Sponsored by Chicago Defender Charities, the parade is a well-loved tradition in Chicago, particularly within the city’s African-American community. It began in 1929, and is named for a cartoon character that was the brainchild of Robert S. Abbott, founder of the Chicago Defender newspaper, and Luscious Harper, the paper’s Managing Editor. This cartoon ran for years in the Defender, teaching youth that they should obey their parents, respect one another, and grow up to be honest and trustworthy. The paper even organized a “Bud Billiken Club” for its young readers – a special society complete with membership cards and ID badges.
The first Bud Billiken Parade was meant to provide these children, many of them underprivileged, with a fun, festive experience. Since that day, nearly 50 million children and their families have made the second Saturday in August an annual celebration of community and African-American heritage.
“Historically, the Bud Billiken Parade has been a very important day in Chicago’s African-American community,” said Lafayette Ford, part of the Family and Community Engagement division of CPS. “It runs through several of the south side’s African-American neighborhoods and is a great source of pride for everyone involved.”
Almost since its inception, CPS has maintained a major presence in the parade, and 2014 is no exception. As attendees consider this to be the culminating event of the summer, the District uses the gathering to springboard its Back-to-School campaign, handing out thousands of t-shirts, fans, and other memorabilia adorned with the date for the first day of school – Tuesday, September 2, 2014. Volunteers are also available at Presence in the Park – the post-parade picnic held in Washington Park – to hand out valuable Back-to-School information.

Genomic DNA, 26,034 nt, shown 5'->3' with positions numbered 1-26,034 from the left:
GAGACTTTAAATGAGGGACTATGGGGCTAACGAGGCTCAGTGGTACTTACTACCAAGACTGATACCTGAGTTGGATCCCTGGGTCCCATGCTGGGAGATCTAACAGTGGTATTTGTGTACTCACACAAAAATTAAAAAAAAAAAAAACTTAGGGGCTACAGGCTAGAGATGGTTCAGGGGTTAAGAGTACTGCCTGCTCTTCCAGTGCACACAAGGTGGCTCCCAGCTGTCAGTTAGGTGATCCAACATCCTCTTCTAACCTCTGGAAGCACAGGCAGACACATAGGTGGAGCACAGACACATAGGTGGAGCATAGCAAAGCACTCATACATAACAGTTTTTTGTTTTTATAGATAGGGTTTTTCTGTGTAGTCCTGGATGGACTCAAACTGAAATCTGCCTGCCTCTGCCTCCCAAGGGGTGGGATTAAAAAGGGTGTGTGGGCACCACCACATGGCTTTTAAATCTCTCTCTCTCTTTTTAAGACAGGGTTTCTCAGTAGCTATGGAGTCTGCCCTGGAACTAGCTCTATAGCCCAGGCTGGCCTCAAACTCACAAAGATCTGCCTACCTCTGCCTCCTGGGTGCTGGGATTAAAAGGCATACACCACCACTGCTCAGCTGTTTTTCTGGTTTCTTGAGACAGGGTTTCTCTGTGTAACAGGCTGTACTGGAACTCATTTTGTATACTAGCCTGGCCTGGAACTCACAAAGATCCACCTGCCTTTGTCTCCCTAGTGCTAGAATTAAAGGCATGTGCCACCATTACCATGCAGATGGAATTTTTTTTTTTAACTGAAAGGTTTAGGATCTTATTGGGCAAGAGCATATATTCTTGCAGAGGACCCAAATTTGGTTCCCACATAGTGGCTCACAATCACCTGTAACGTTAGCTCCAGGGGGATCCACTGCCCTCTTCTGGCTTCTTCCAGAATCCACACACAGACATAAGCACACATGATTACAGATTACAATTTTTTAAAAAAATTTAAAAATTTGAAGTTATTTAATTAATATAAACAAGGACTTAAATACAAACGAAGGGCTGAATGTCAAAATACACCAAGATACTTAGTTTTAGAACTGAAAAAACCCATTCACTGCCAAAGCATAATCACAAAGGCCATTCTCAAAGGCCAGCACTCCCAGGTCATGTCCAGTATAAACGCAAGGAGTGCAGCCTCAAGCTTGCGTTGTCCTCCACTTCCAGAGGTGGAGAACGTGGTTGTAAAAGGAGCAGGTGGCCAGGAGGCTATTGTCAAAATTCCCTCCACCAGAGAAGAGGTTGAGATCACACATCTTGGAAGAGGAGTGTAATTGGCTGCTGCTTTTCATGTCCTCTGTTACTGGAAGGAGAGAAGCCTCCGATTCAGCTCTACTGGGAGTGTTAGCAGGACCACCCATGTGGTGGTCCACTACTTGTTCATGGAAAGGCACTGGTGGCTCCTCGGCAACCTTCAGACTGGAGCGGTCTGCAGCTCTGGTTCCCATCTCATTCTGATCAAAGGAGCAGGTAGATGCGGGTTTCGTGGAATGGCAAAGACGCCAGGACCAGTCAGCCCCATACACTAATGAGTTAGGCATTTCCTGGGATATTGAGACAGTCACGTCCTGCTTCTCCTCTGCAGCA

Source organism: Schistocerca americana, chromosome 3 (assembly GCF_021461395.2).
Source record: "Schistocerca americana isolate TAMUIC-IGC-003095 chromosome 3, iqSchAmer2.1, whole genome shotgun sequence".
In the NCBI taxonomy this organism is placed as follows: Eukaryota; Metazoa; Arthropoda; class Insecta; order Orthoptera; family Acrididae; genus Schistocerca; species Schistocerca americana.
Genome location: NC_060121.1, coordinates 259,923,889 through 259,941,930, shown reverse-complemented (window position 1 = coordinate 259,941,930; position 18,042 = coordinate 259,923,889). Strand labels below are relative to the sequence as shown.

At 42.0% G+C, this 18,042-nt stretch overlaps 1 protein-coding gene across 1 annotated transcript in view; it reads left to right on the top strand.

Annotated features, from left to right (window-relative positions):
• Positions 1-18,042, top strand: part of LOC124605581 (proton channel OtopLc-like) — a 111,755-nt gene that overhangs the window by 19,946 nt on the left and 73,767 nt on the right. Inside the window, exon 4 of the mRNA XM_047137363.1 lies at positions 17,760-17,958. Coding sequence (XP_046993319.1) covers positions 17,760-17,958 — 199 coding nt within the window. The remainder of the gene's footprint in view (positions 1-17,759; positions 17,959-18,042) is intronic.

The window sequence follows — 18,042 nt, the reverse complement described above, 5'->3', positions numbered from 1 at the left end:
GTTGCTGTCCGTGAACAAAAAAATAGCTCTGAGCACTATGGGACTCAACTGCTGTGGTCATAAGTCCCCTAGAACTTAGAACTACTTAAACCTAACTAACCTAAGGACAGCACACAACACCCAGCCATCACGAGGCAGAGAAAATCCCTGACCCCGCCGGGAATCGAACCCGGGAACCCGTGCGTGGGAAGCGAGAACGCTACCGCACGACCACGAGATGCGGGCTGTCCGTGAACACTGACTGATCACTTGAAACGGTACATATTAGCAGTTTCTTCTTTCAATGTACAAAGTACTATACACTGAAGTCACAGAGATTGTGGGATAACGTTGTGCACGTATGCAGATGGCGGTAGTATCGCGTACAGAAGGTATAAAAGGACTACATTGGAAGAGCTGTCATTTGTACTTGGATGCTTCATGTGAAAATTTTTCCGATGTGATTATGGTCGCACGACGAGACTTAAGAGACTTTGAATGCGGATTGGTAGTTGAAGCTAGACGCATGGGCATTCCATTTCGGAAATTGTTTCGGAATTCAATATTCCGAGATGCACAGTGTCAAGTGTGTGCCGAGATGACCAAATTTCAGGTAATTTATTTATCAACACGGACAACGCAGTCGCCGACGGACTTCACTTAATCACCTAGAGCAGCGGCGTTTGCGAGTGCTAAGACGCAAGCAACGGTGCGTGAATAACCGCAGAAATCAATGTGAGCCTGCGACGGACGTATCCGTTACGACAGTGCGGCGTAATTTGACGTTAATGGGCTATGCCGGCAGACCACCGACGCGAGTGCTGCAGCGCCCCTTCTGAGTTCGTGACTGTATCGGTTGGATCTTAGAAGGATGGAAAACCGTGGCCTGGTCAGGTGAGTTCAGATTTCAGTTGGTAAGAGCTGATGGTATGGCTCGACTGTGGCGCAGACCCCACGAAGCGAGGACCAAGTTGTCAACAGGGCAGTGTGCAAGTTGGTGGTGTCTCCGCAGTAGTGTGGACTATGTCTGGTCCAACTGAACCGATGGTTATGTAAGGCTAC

“This year, we plan to hand out around 6,000 t-shirts and fans along the parade route,” said Ford. “And we will have people in Washington Park passing out information on early childhood registration, health requirements, and other things parents need to know as they get ready to send their kids back to school.”
The CPS contingent will include three parade floats – one for its JROTC programs and two boasting Chicago radio personalities and several valedictorians from the Class of 2014. Five CPS marching bands will also walk in the parade, as will several of the District’s military schools, the “CPS Proud Parents”, and hundreds of additional supporters. Anyone interested in being a part of the CPS presence at Bud Billiken is encouraged to call the District’s Back-to-School Hotline at (773) 553-3223.